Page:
Our latest Jolly adventure took us back to the Peak District area, this time to Bakewell.
The journey was longer than planned, due to delays caused by roadworks in towns we passed through. We were clock watching as we’d booked the Thornbridge Brewery Tour for 3pm and arrived with very little time to spare after pitching up, etc. We shot off into town on our bikes and managed to make the majority of the tour so we were happy bunnies. It was an interesting tour, we learned about the growth of the brewery, the brewing process, and sampled a couple of beers (Jaipur, Bayern & ‘I love you will you marry me’). We were given a Thornbridge beer glass each too, so they’ll no doubt be well used on our future Jolly journeys. It’s well worth a visit to both the brewery and the well stocked shop, which are located on the Riverside Business Park half way between the Greenhills Holiday Park we stayed at and Bakewell town centre.
The campsite was approx. a mile and a quarter outside the town centre. It was obviously full at this time of year and in the school holidays, but although quite crowded it wasn’t too noisy. There is a site bar and shop, and the facilities were adequate, although we didn’t use them as we were off-site the majority of the time and used our onboard facilities when back at base.
The first evening we prepared to sit out beneath a cloudless sky as Suzie was keen to watch the Perseid Meteor Shower. Conditions were perfect. Unfortunately we were both so tired we couldn’t stay awake til the early hours ended up going to bed! Fortunately, we had seen a small display of the shower the night before from our garden at home so we didn’t completely miss out on this amazing sight.
Bakewell is a picturesque town with quaint courtyards, shops and cafés. It’s situated by the River Wye, and is apparently the only market town within the Peak District National Park boundary. The first day we were there (Wednesday) it was heaving with traffic and pedestrians, but the next day was much quieter and so easier to explore.
Looking a little at the history of Bakewell, it derived its name from ‘Badeca’s well’, and almost became a spa town but for the coolness of its springs which were unable to match the warmer temperatures of neighbouring Buxton. The Bath House, built by the Duke of Rutland in 1697, still stands and retains the original bath in the cellar. It’s probably fair to say, however, that Bakewell is now best known for a confection that came into being in the 19th century when a cook at the Rutland Arms (in the town centre) was supposed to be baking a jam tart but misunderstood the recipe … and, hey presto, the Bakewell Pudding was created! It seemed only right that we sampled this culinary delight which is an absolute taste sensation! We brought plenty back with us for family/work colleagues too. We called into both The Bakewell Pudding Factory and The Old Original Bakewell Pudding Shop for these.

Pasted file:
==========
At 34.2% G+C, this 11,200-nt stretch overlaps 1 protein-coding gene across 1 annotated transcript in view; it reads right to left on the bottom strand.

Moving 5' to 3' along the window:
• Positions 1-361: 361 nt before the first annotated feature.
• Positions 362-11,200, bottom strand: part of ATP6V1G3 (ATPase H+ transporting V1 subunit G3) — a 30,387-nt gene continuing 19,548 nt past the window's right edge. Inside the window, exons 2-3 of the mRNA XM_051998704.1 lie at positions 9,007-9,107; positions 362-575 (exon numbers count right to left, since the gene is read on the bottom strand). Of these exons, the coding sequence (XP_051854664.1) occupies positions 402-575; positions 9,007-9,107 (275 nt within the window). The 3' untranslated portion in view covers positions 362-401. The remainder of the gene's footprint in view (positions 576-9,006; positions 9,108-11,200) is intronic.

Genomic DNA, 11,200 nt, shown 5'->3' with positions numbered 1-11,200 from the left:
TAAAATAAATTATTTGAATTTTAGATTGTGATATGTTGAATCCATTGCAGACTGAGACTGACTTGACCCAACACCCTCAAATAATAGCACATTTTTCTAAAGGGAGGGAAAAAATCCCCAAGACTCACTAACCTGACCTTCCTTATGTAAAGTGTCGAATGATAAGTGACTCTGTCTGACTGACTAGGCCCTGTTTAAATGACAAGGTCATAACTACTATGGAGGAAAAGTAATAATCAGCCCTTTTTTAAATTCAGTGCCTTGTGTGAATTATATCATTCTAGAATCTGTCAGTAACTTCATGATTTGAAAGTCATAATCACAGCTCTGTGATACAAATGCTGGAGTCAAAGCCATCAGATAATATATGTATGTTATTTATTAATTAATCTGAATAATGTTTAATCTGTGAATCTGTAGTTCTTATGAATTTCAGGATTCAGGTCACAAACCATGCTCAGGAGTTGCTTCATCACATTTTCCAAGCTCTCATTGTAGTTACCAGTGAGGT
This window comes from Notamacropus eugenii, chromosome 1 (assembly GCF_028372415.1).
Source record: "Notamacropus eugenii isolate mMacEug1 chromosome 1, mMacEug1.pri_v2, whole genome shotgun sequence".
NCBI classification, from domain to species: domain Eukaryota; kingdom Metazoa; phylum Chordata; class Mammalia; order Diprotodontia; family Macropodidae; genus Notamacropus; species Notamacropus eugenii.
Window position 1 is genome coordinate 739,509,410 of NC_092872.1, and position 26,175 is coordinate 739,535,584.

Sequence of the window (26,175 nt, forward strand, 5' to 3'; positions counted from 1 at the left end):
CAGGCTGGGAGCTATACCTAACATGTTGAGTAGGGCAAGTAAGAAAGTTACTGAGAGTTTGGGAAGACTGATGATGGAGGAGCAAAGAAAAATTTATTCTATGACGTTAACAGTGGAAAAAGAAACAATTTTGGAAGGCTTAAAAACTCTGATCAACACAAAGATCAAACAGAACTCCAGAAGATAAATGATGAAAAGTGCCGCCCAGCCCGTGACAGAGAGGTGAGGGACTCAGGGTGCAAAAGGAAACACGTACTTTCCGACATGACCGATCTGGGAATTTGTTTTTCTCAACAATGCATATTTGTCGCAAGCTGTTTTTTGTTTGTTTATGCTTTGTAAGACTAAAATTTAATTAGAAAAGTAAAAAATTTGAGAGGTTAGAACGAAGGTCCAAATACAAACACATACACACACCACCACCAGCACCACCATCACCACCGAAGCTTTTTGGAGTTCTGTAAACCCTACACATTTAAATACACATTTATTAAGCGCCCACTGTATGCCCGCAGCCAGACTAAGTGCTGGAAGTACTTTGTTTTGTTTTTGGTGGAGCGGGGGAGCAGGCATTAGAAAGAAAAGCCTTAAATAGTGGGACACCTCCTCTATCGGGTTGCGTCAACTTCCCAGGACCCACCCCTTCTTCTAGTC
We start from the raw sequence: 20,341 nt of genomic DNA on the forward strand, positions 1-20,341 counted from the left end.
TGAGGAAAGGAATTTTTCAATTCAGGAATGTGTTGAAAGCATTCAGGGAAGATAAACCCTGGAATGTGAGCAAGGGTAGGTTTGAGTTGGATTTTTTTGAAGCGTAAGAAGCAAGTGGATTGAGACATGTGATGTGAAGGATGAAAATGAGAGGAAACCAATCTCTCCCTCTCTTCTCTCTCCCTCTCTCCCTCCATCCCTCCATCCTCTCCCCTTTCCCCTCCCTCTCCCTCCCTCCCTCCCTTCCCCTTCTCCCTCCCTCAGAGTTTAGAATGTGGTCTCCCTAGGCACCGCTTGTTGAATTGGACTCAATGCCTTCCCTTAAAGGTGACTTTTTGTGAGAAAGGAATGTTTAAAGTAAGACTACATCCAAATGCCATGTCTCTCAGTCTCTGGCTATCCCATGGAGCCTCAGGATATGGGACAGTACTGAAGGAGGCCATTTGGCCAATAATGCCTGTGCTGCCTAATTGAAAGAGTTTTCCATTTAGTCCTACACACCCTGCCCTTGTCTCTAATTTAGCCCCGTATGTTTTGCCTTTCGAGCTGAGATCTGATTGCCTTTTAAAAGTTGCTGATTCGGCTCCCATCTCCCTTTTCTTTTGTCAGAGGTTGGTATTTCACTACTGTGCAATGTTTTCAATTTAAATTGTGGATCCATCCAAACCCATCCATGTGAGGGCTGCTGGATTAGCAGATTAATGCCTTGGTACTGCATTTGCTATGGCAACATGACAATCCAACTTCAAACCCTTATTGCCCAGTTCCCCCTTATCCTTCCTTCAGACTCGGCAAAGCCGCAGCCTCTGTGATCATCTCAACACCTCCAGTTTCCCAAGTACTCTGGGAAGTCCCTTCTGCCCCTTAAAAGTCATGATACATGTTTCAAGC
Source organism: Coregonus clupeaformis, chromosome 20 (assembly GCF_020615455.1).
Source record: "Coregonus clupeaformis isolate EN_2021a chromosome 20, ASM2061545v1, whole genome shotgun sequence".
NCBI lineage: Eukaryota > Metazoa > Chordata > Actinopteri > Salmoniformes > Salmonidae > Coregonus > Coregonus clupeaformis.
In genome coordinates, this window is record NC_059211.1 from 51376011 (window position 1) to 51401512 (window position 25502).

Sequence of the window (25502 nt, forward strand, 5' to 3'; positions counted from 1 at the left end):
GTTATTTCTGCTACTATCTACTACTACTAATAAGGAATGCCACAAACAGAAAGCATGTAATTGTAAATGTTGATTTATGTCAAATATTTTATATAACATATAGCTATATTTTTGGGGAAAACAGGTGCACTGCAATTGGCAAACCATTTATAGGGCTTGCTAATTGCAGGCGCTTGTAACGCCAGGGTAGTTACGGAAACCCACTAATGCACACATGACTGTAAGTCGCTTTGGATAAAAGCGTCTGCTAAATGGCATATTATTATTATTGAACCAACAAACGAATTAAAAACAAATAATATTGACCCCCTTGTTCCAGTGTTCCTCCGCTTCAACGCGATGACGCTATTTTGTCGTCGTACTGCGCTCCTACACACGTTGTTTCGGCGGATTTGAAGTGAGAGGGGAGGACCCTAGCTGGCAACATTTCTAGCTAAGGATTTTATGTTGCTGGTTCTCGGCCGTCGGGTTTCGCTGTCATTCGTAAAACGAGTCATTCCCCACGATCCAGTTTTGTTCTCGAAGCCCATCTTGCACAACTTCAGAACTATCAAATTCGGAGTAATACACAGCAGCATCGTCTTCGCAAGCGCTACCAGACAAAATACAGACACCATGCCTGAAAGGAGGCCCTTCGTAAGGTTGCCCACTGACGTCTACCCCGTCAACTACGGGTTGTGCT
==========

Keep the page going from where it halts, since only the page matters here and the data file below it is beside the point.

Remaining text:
We spent our second day cycling approx. 24 miles around the local area, which included taking in a return journey along the Monsal Trail. This is a free public trail for walkers, cyclists and horse riders and was clearly popular with all age groups. There is cycle hire available if needed, at both the Hassop Station and Blackwell Mill parts of the trail. It was formerly part of the Midland Railway’s route between Manchester and London and, after being closed for over 40 years, was re-opened following a £2-million restoration scheme. The trail stretches 8.5 miles between Bakewell and Blackwell Junction near Buxton. Tunnels, blocked up since the 1960’s have been re-opened, lighting installed and the route resurfaced. The trail also takes you over impressive viaducts high above the River Wye. We had been forecast rain but luckily this held off and it was a great afternoon of exercise and sight-seeing. We loved it. Very impressive.
Some more views from the viaduct and trail:-
Needless to say, after a whole day of cycling, we’d worked up quite an appetite and thirst. Bakewell has a good choice of pubs and cafes. Each one we called in at had its own charm and atmosphere, except for The Wheatsheaf, which was sadly lacking anything positive. Not sure whether it’s in the process of a refurb or always like that. It was empty too which says a lot.
We decided on a curry for tea and my word what a great little place we found. The Urban Spoon, Indian Street Kitchen, ticked all the right boxes. It was a different and exciting menu, the food cooked to perfection. It is an unlicensed premise so if you want to drink you need to take your own. We were happy with a couple of tasty mango lassis instead as we’d already sampled a couple of drinks beforehand.
Full to the brim after a great day, we then cycled back (uphill mostly) to camp to cabin up for the night.
A brilliant couple of days. Big thumbs up to Bakewell 👍
Our next adventure is to the York Rowntree Caravan Club Site which in the past has been difficult to get booked onto, so we’re looking forward to this one.
Suzie & Bri